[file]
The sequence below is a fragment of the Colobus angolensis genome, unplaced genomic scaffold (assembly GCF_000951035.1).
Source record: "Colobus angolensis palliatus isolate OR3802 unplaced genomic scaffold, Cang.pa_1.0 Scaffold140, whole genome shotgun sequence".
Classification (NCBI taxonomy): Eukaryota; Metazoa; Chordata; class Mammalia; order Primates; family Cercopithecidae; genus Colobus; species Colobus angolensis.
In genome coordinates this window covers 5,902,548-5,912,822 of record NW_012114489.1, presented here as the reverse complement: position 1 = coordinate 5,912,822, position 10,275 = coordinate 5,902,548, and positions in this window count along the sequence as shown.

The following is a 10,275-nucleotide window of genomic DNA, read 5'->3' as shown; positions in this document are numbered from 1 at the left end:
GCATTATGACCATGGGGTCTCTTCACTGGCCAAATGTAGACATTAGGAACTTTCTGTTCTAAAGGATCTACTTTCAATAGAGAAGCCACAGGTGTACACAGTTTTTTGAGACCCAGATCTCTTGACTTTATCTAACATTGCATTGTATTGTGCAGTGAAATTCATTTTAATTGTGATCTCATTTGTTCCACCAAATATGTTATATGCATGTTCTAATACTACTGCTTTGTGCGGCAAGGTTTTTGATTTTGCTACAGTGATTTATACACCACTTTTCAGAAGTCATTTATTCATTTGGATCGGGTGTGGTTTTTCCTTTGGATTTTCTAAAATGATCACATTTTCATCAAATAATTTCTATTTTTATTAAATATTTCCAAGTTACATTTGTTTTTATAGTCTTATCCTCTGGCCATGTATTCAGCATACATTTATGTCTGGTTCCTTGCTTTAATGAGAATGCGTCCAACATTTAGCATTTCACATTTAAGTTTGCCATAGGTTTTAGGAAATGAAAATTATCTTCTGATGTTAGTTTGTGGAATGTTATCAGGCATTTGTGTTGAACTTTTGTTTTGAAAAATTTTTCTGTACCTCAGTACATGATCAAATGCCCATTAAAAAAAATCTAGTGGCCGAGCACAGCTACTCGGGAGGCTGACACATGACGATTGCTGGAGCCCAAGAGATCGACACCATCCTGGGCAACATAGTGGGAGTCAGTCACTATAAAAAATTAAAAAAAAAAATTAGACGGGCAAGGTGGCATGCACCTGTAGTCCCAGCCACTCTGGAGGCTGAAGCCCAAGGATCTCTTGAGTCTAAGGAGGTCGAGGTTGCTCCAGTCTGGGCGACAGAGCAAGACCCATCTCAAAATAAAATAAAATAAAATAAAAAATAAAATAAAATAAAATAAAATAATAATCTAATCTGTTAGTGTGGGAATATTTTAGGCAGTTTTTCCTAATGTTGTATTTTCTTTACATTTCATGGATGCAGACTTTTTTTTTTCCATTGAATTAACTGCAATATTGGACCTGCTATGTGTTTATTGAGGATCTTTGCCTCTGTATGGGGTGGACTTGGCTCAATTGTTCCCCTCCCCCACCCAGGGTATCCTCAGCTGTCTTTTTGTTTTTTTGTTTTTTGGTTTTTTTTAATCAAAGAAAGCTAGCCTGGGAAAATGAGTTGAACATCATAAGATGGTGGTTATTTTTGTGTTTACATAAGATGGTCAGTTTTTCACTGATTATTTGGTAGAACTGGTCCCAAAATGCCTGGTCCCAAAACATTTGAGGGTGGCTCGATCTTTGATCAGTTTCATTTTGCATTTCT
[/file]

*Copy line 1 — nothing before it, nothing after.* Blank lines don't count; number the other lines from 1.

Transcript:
The sequence below is a fragment of the Colobus angolensis genome, unplaced genomic scaffold (assembly GCF_000951035.1).